Keep the Aspidistra Flying(13)

By: George Orwell


Gordon made another attempt to get past Flaxman and escape up the stairs. The dreadful thing was that in his heart he was pining to go with him. He needed a drink so badly—the mere mention of the Crichton Arms had made him feel thirsty. But it was impossible, of course; he had no money. Flaxman put an arm across the stairs, barring his way. He was genuinely fond of Gordon. He considered him ‘clever’—‘cleverness’, to him, being a kind of amiable lunacy. Moreover, he detested being alone, even for so short a time as it would take him to walk to the pub.

‘Come on, chappie!’ he urged. ‘You want a Guinness to buck you up, that’s what you want. You haven’t seen the new girl they’ve got in the saloon bar yet. Oh, boy! There’s a peach for you!’

‘So that’s why you’re all dolled up, is it?’ said Gordon, looking coldly at Flaxman’s yellow gloves.

‘You bet it is, chappie! Coo, what a peach! Ash blonde she is. And she knows a thing or two, that girlie does. I gave her a stick of our Sexapeal Naturetint last night. You ought to have seen her wag her little bottom at me as she went past my table. Does she give me the palpitations? Does she? Oh, boy!’

Flaxman wriggled lasciviously. His tongue appeared between his lips. Then, suddenly pretending that Gordon was the ash-blonde barmaid, he seized him by the waist and gave him a tender squeeze. Gordon shoved him away. For a moment the desire to go down to the Crichton Arms was so ravishing that it almost overcame him. Oh, for a pint of beer! He seemed almost to feel it going down his throat. If only he had had any money! Even sevenpence for a pint. But what was the use? Twopence halfpenny in pocket. You can’t let other people buy your drinks for you.

‘Oh, leave me alone, for God’s sake!’ he said irritably, stepping out of Flaxman’s reach, and went up the stairs without looking back.

Flaxman settled his hat on his head and made for the front door, mildly offended. Gordon reflected dully that it was always like this nowadays. He was for ever snubbing friendly advances. Of course it was money that was at the bottom of it, always money. You can’t be friendly, you can’t even be civil, when you have no money in your pocket. A spasm of self-pity went through him. His heart yearned for the saloon bar at the Crichton; the lovely smell of beer, the warmth and bright lights, the cheery voices, the clatter of glasses on the beer-wet bar. Money, money! He went on, up the dark evil-smelling stairs. The thought of his cold lonely bedroom at the top of the house was like a doom before him.

On the second floor lived Lorenheim, a dark, meagre, lizard-like creature of uncertain age and race, who made about thirty-five shillings a week by touting vacuum-cleaners. Gordon always went very hurriedly past Lorenheim’s door. Lorenheim was one of those people who have not a single friend in the world and who are devoured by a lust for company. His loneliness was so deadly that if you so much as slowed your pace outside his door he was liable to pounce out upon you and half drag, half wheedle you in to listen to interminable paranoiac tales of girls he had seduced and employers he had scored off. And his room was more cold and squalid than even a lodging-house bedroom has any right to be. There were always half-eaten bits of bread and margarine lying about everywhere. The only other lodger in the house was an engineer of some kind, employed on nightwork. Gordon only saw him occasionally—a massive man with a grim, discoloured face, who wore a bowler hat indoors and out.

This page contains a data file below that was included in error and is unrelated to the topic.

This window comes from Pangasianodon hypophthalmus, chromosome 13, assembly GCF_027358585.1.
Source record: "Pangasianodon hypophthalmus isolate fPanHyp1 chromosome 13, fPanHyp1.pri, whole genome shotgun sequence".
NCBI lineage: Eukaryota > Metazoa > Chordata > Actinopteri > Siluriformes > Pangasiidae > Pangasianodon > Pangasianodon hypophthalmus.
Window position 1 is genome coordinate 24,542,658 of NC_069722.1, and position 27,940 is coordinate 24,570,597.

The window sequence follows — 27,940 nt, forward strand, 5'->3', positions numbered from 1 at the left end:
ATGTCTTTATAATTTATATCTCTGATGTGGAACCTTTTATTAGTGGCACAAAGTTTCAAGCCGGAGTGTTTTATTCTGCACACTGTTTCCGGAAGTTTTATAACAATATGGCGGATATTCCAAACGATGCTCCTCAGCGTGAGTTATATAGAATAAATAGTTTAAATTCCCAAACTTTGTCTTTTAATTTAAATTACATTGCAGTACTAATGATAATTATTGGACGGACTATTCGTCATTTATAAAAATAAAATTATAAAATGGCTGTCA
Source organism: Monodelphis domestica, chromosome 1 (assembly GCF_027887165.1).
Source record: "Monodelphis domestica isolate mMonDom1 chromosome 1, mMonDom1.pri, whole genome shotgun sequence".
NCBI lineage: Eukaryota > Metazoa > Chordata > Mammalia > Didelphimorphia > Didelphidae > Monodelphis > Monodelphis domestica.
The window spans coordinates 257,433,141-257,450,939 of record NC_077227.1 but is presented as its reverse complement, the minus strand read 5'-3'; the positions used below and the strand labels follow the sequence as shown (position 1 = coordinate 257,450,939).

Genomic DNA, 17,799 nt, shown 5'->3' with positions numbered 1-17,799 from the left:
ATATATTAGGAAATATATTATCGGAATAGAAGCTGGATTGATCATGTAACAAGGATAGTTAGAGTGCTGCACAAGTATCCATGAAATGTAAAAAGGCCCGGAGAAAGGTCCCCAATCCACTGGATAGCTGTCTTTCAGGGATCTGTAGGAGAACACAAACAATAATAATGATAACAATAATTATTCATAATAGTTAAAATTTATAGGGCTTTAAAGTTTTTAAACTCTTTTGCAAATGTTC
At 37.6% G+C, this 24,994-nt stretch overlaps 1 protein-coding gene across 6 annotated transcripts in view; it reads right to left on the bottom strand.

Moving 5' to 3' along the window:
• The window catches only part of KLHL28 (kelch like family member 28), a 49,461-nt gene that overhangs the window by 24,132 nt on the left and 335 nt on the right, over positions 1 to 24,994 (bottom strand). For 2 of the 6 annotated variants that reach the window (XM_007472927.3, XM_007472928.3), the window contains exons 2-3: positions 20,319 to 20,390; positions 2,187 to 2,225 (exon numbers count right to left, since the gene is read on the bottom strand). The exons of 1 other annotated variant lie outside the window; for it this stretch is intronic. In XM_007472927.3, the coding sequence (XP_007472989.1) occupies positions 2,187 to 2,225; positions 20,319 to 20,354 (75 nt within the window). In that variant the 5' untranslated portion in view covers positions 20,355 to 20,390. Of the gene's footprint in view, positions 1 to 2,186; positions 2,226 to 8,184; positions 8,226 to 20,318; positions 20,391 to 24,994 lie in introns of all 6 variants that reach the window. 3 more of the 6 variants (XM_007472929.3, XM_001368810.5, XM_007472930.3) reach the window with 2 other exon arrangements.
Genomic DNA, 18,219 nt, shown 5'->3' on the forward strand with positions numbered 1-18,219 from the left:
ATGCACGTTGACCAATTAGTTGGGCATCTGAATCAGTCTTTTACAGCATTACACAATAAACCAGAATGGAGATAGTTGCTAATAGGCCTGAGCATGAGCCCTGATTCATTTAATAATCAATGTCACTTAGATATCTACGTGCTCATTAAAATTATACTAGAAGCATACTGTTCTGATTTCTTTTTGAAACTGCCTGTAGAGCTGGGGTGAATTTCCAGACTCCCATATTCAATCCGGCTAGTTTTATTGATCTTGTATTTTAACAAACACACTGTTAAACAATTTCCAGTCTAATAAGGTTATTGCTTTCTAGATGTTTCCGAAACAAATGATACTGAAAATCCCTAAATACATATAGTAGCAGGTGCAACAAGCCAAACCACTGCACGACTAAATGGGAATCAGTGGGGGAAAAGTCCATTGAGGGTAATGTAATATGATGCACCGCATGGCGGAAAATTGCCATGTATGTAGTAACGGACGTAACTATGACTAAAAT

In the familiar darkness of his room, Gordon felt for the gas-jet and lighted it. The room was medium-sized, not big enough to be curtained into two, but too big to be sufficiently warmed by one defective oil-lamp. It had the sort of furniture you expect in a top floor back. White-quilted single bed; brown lino floor-covering; wash-hand-stand with jug and basin of that cheap white ware which you can never see without thinking of chamberpots. On the window-sill there was a sickly aspidistra in a green-glazed pot.

Up against this, under the window, there was a kitchen table with an inkstained green cloth. This was Gordon’s ‘writing’ table. It was only after a bitter struggle that he had induced Mrs Wisbeach to give him a kitchen table instead of the bamboo ‘occasional’ table—a mere stand for the aspidistra—which she considered proper for a top floor back. And even now there was endless nagging because Gordon would never allow his table to be ‘tidied up’. The table was in a permanent mess. It was almost covered with a muddle of papers, perhaps two hundred sheets of sermon paper, grimy and dog-eared, and all written on and crossed out and written on again—a sort of sordid labyrinth of papers to which only Gordon possessed the key. There was a film of dust over everything, and there were several foul little trays containing tobacco ash and the twisted stubs of cigarettes. Except for a few books on the mantelpiece, this table, with its mess of papers, was the sole mark Gordon’s personality had left on the room.